Elizabethtown's thriving business community wasn't the lure that first drew Dan Robrish's attention.
Robrish, an 11-year veteran of the Associated Press in Philadelphia, was looking for a likely community to start his own weekly newspaper. Elizabethtown fit the bill - in part because of its convenient rail service.
"I gave up my car about 10 years ago, because I used it so seldom," he said. "The battery would just die."
Even the ability just to visit Elizabethtown and scope out the community was a factor, he said. The busy railroad station a few blocks from the town square made it easy to get around.
"I am buying a car," said Robrish, who lives in Philadelphia but plans to move to Elizabethtown. "Maybe tomorrow."
Mass transit aside, Robrish, 38, said Elizabethtown is ripe for the venture.
"It's got a diversified economy," he said, citing major local presences, including the Masonic Village, Mars Snackfoods and Elizabethtown College, as well as "quite a few small, independent businesses in town."
The Elizabethtown Chronicle, the borough's community newspaper for 140 years, closed earlier this year after its parent corporation, Journal Register Co., filed for bankruptcy.
The Columbia Ledger and Donegal Ledger also folded. The Solanco Sun Ledger and Parkesburg Post, also JRC holdings, closed a month earlier. The Hershey Chronicle was saved from the block when it was purchased by another publisher.
Robrish said he plans to launch the Elizabethtown Advocate in late January.
The paper will probably publish on Thursdays, he said, although a final decision is still pending.
The Advocate will launch as a six-page broadsheet that will grow as it builds a core of advertisers, Robrish said.
It will boast a "very traditional look," he said.
"I'm the sort of guy who won't go out without a hat on. A newsman's fedora - I'm that traditional. The newspaper will reflect that."
The demise of countless newspapers around the country doesn't faze Robrish.
"There are plenty of smaller towns out there with weekly newspapers. There are towns with fewer than 1,000 that have a weekly paper," he said. "I see no reason why a town of 12,000 can't sustain one.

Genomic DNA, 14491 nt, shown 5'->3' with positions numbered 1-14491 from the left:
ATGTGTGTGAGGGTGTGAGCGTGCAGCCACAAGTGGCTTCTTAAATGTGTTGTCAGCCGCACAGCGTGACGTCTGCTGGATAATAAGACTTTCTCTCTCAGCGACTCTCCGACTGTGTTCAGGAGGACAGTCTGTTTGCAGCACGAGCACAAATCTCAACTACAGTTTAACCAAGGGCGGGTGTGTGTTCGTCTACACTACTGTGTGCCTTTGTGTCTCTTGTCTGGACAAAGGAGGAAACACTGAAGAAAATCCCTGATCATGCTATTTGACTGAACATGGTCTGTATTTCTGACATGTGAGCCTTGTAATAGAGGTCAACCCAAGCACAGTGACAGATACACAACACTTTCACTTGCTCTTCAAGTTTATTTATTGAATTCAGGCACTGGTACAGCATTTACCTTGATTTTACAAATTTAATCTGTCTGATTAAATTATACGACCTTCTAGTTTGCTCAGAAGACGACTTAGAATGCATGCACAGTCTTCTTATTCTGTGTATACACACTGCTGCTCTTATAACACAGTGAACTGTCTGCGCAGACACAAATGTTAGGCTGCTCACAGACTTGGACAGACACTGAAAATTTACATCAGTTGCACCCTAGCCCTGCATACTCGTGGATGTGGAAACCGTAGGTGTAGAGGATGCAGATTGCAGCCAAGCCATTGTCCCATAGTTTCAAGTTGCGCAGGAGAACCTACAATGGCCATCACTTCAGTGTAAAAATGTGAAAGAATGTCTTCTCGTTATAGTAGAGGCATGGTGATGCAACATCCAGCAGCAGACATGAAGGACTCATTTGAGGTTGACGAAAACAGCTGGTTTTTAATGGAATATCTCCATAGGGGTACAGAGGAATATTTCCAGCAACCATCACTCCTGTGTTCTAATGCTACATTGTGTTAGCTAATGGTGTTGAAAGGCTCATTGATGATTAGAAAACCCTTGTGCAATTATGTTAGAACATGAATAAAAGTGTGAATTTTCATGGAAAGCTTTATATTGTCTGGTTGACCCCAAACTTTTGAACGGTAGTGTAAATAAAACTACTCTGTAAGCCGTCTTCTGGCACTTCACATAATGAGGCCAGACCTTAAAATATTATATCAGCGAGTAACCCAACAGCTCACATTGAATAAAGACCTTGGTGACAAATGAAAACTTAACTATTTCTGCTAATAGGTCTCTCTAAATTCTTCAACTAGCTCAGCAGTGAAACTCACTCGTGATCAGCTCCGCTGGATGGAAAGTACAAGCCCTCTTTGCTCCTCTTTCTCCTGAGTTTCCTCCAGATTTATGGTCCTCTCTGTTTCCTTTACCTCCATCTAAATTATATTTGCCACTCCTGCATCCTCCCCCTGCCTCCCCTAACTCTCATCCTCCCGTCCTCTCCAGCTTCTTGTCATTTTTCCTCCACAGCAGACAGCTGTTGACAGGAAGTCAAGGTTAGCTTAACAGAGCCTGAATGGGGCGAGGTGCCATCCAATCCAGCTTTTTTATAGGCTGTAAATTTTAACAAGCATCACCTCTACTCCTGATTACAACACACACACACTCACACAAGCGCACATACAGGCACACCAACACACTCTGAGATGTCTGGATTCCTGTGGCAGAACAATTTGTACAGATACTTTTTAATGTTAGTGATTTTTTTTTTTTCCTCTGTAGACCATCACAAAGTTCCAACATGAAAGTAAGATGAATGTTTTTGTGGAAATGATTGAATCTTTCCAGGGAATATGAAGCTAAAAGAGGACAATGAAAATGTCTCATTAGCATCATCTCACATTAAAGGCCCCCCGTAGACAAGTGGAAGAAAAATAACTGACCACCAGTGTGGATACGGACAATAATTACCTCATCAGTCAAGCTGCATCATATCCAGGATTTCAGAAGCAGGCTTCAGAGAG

"I'm really more concerned about my own abilities as a businessman than I am about the state of economy. The papers that are really hurting are the metropolitan papers. The smaller they are, the better they're doing."
That's because more people are going online for their world and national news, Robrish said, but consistent local reporting is "something people only can get from a community paper."
That's why, among other things, he plans to publish a column of short blurbs, or "personal news."
"It will be similar to Facebook updates. It used to be a common practice for newspapers to do this sort of thing," he said.
"I wouldn't want it to degenerate into a gossip column. It will be personal items that people think their neighbors will find interesting."
To start, Robrish said he will be the sole full-time staff member for the Advocate. He will hire correspondents for sports and some news coverage, he said, and he is working with local photographers to provide pictures.
He does not have an office location yet, he said.
Before working for the Associated Press, Robrish was employed by the Pottstown Mercury, the Journal of New Ulm in Minnesota and the Ely Daily Times in Nevada.
"I've long been interested in running my own newspaper," he said. "I've had a good run at the AP, but this is really a chance to get out there on my own and grow.
"I also really miss the connection you have with your readers with a small-town newspaper."